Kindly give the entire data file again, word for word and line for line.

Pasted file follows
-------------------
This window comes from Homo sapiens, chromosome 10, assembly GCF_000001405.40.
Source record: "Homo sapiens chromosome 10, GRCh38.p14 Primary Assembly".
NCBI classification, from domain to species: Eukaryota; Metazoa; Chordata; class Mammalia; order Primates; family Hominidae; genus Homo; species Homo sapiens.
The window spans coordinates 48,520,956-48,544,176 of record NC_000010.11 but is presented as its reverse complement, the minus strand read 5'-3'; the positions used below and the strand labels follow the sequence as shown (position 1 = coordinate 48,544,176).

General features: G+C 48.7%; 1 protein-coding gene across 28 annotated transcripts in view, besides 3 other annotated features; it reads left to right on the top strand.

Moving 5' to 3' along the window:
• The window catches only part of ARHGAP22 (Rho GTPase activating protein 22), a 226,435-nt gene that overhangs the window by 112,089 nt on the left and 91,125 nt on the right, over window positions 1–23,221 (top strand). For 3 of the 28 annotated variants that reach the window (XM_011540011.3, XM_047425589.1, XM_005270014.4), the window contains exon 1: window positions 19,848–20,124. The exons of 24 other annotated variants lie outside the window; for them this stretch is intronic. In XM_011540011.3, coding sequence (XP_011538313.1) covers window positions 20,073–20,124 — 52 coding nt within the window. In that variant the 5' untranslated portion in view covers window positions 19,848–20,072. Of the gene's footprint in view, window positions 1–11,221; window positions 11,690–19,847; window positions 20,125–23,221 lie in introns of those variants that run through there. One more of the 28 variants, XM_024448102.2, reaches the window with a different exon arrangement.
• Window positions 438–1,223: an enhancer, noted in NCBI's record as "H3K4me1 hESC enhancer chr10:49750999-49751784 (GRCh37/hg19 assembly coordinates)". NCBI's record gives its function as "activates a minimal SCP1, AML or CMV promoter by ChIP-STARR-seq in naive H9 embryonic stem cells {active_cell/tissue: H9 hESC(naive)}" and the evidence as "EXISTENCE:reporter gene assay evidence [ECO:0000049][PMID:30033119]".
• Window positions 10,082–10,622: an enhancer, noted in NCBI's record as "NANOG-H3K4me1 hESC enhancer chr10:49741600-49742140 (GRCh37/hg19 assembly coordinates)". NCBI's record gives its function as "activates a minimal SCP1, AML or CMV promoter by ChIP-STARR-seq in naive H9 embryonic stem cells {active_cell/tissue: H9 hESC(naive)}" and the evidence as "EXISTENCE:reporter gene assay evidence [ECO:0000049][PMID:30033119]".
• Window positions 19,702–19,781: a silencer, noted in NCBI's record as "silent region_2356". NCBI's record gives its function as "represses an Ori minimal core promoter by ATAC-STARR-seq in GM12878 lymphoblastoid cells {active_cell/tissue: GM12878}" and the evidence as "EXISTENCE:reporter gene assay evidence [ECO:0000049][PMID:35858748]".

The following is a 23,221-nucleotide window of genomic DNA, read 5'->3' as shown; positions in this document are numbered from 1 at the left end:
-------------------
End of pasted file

This window comes from Homo sapiens, chromosome 10, assembly GCF_000001405.40.
Source record: "Homo sapiens chromosome 10, GRCh38.p14 Primary Assembly".
NCBI classification, from domain to species: Eukaryota; Metazoa; Chordata; class Mammalia; order Primates; family Hominidae; genus Homo; species Homo sapiens.
The window spans coordinates 48,520,956-48,544,176 of record NC_000010.11 but is presented as its reverse complement, the minus strand read 5'-3'; the positions used below and the strand labels follow the sequence as shown (position 1 = coordinate 48,544,176).

General features: G+C 48.7%; 1 protein-coding gene across 28 annotated transcripts in view, besides 3 other annotated features; it reads left to right on the top strand.

Moving 5' to 3' along the window:
• The window catches only part of ARHGAP22 (Rho GTPase activating protein 22), a 226,435-nt gene that overhangs the window by 112,089 nt on the left and 91,125 nt on the right, over window positions 1–23,221 (top strand). For 3 of the 28 annotated variants that reach the window (XM_011540011.3, XM_047425589.1, XM_005270014.4), the window contains exon 1: window positions 19,848–20,124. The exons of 24 other annotated variants lie outside the window; for them this stretch is intronic. In XM_011540011.3, coding sequence (XP_011538313.1) covers window positions 20,073–20,124 — 52 coding nt within the window. In that variant the 5' untranslated portion in view covers window positions 19,848–20,072. Of the gene's footprint in view, window positions 1–11,221; window positions 11,690–19,847; window positions 20,125–23,221 lie in introns of those variants that run through there. One more of the 28 variants, XM_024448102.2, reaches the window with a different exon arrangement.
• Window positions 438–1,223: an enhancer, noted in NCBI's record as "H3K4me1 hESC enhancer chr10:49750999-49751784 (GRCh37/hg19 assembly coordinates)". NCBI's record gives its function as "activates a minimal SCP1, AML or CMV promoter by ChIP-STARR-seq in naive H9 embryonic stem cells {active_cell/tissue: H9 hESC(naive)}" and the evidence as "EXISTENCE:reporter gene assay evidence [ECO:0000049][PMID:30033119]".
• Window positions 10,082–10,622: an enhancer, noted in NCBI's record as "NANOG-H3K4me1 hESC enhancer chr10:49741600-49742140 (GRCh37/hg19 assembly coordinates)". NCBI's record gives its function as "activates a minimal SCP1, AML or CMV promoter by ChIP-STARR-seq in naive H9 embryonic stem cells {active_cell/tissue: H9 hESC(naive)}" and the evidence as "EXISTENCE:reporter gene assay evidence [ECO:0000049][PMID:30033119]".
• Window positions 19,702–19,781: a silencer, noted in NCBI's record as "silent region_2356". NCBI's record gives its function as "represses an Ori minimal core promoter by ATAC-STARR-seq in GM12878 lymphoblastoid cells {active_cell/tissue: GM12878}" and the evidence as "EXISTENCE:reporter gene assay evidence [ECO:0000049][PMID:35858748]".

The following is a 23,221-nucleotide window of genomic DNA, read 5'->3' as shown; positions in this document are numbered from 1 at the left end: